Your lawyer includes this amount in your closing costs.
You may also pay an interest adjustment, because the lender releases mortgage funds on the closing date, but you don’t start making payments immediately.
The lender calculates the interest between the closing date and your first payment and your lawyer includes it in your closing costs.
They may also include any prepaid utility bills.
Buyer Closing Cost 9 – Title Insurance
Title insurance may not be mandated in your province or territory, but your lender may require it.
It protects the lender from a variety of losses that can occur if a property ownership dispute occurs.
This insurance can be purchased through your lawyer or a lender-recognized provider.
Costs range between $150 and $350.
Common Closing Costs for Sellers
While sellers pay fewer closing costs, they can amount to more money.
Experts estimate seller closing costs at between 8% to 10% of the sale price.
The following are either mandatory or common for sellers:
Seller Closing Cost 1 – Realtor Commission
The largest closing cost the seller pays is their realtor’s commission.
It varies between 3% and 7% of the sale price, but it is negotiable.
You will also pay GST of this fee.
Seller Closing Cost 2 – Legal Fees & Disbursements
When selling, your lawyer verifies you’re repaid for your portion of the taxes, interest, and utilities you’ve already paid past the closing date.
They will also deal with your mortgage company and track disbursements and adjustments.
Finally, they ensure your mortgage and title are discharged once funds have exchanged hands.
A simple sale could cost you between $500 and $1,500, plus disbursements.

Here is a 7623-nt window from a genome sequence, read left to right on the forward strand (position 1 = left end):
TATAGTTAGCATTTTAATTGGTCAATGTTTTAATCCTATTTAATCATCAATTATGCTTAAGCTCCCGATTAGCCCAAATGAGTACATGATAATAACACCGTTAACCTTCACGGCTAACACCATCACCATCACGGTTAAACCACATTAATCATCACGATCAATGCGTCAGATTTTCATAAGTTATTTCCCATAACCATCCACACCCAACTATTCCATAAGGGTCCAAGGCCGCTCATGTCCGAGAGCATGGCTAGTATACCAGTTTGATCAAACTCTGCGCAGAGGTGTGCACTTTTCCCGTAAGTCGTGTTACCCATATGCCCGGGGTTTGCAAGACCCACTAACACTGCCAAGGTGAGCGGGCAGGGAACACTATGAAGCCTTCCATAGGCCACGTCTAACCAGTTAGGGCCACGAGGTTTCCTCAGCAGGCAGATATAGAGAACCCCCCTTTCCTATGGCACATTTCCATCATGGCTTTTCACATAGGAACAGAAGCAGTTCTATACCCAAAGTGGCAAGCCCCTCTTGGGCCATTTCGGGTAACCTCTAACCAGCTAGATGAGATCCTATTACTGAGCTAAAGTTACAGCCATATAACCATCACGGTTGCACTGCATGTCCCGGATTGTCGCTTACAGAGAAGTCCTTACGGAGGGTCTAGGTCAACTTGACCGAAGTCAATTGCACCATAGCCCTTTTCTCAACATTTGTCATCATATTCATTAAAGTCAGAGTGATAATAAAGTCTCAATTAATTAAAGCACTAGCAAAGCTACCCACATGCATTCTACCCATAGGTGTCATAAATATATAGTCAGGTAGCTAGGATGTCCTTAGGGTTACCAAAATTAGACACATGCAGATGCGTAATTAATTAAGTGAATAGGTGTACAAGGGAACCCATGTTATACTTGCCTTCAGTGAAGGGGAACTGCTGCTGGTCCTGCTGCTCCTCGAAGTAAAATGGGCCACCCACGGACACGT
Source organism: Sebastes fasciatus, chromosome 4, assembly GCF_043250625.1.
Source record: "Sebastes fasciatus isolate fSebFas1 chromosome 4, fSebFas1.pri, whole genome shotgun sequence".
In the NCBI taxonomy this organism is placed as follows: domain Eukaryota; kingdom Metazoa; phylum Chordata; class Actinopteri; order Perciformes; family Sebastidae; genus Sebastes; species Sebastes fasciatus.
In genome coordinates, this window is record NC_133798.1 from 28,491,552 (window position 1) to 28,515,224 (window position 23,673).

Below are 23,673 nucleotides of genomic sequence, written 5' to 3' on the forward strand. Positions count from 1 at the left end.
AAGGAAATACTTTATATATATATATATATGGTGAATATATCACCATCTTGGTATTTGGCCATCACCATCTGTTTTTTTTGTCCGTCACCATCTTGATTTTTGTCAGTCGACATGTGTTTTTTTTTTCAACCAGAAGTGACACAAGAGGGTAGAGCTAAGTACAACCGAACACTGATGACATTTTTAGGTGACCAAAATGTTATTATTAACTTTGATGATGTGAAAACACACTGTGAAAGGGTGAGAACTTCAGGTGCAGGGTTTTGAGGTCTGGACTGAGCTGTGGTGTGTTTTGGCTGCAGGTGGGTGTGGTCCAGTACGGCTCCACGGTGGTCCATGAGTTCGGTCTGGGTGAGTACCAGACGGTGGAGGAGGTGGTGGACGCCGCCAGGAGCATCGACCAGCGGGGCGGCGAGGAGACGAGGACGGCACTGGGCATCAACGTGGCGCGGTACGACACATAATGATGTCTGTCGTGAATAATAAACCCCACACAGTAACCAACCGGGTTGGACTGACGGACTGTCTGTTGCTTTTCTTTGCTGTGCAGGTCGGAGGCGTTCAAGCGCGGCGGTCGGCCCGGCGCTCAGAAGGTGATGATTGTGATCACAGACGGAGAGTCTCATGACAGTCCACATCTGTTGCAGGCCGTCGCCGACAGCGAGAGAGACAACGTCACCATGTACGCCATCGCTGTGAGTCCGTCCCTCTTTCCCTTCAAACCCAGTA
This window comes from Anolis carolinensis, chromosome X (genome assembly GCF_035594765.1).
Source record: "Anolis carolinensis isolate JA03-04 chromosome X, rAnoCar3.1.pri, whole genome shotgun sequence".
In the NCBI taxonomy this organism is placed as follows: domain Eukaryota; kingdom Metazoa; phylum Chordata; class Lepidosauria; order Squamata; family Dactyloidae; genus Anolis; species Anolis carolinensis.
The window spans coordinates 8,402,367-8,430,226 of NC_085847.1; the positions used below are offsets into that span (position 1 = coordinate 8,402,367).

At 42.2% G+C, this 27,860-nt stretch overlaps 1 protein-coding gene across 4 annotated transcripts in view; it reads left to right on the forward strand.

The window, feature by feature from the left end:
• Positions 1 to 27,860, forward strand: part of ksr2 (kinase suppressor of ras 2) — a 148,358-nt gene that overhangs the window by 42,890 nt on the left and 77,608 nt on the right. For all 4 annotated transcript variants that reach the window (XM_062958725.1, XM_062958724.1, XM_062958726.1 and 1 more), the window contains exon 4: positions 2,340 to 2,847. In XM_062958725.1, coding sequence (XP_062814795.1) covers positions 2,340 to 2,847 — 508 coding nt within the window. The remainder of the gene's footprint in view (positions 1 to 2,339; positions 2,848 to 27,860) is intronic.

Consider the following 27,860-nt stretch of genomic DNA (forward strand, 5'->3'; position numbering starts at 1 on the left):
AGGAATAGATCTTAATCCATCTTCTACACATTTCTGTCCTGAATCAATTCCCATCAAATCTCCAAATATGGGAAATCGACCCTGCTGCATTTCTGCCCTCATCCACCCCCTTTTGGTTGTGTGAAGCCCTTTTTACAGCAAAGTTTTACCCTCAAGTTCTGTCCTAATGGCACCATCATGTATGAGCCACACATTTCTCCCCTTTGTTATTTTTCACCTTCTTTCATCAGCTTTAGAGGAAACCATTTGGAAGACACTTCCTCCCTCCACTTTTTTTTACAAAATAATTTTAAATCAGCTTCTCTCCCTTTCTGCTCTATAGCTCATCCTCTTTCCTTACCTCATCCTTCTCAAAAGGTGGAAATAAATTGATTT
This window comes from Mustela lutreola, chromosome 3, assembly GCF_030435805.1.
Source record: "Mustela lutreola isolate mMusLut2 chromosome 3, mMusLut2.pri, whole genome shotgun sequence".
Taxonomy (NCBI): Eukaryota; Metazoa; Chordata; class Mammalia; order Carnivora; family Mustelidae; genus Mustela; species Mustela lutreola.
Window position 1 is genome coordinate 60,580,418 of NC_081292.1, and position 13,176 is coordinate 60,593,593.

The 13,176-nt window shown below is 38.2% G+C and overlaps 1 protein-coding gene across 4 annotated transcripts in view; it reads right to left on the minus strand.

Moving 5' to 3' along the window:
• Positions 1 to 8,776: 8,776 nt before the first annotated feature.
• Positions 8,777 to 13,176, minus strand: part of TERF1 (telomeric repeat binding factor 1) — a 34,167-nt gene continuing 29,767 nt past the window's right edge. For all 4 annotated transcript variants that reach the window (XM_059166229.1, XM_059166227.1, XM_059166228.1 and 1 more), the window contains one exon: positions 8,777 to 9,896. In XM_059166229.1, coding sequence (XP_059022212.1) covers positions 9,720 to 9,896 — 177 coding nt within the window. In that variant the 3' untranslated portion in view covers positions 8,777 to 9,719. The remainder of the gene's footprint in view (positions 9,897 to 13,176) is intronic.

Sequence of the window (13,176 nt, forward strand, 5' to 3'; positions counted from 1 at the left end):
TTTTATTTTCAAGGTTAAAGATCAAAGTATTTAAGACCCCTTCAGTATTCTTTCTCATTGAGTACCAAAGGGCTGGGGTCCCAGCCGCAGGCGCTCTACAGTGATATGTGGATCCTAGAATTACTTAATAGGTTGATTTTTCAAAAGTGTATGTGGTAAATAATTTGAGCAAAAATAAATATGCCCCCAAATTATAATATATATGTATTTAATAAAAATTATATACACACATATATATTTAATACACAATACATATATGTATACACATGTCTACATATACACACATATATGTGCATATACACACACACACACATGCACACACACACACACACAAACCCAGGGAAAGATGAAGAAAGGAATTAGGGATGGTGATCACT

Seller Closing Cost 3 – Mortgage Penalties
If you have a “closed” mortgage, you will pay a penalty to break your mortgage agreement.
A standard penalty is three months interest, but it can also be much higher if it is an Interest Rate Differential (IRD) penalty.
The lender may also charge a discharge fee which can range between $200 and $600.
Seller Closing Cost 4 – Buyer Concessions
Any costs you agree to pay for – inspections, tests, or repairs – will be taken off the amount you receive from the sale.
Who Pays Closing Costs
Generally, the buyer pays closing costs, except as mentioned above.
The seller may make concessions to close the sale, but they’re not obliged to do so.
The big banks recommend buyers set aside between 3.0% and 4.0% of the purchase price of your property for closing.
As an example, if you bought a home for $650,000, you should plan to pay between $19,500 and $26,000 out-of-pocket.
Additional Costs to Consider
Some closing costs only apply to certain properties and may be negotiable within the Offer to Purchase.
Examples include a septic or well test.
You may also need to pay for an Estoppel certificate fee (except in Quebec) if you’re buying a condo or strata.
The cost is usually around $100.
If you are not a citizen or a resident of Canada, some areas charge a non-resident speculation tax.
This includes all British Columbia properties and residential property in the Greater Golden Horseshoe Region (GGH) of Ontario.
Finally, most lenders require proof of homeowner’s or condo insurance on closing day.
The cost depends on the policy limits, your premium, and your chosen coverages.
You can usually pay for your policy through monthly payments.
Frequently Asked Questions
- How much are closing costs in Ontario?
The big banks recommend buyers set aside between 3 and 4 percent of the purchase price of your property to pay closing costs.
You will pay more if you choose to conduct optional precautionary tests or inspections and when you are not a resident or citizen of Canada, in some cases.
Sellers should estimate between 8% and 10%.
- Who pays closing costs at closing?
The buyer usually pays most closing costs. Some are negotiable such as a home inspection, water test, or septic tank test. However, the seller is not obligated to pay these.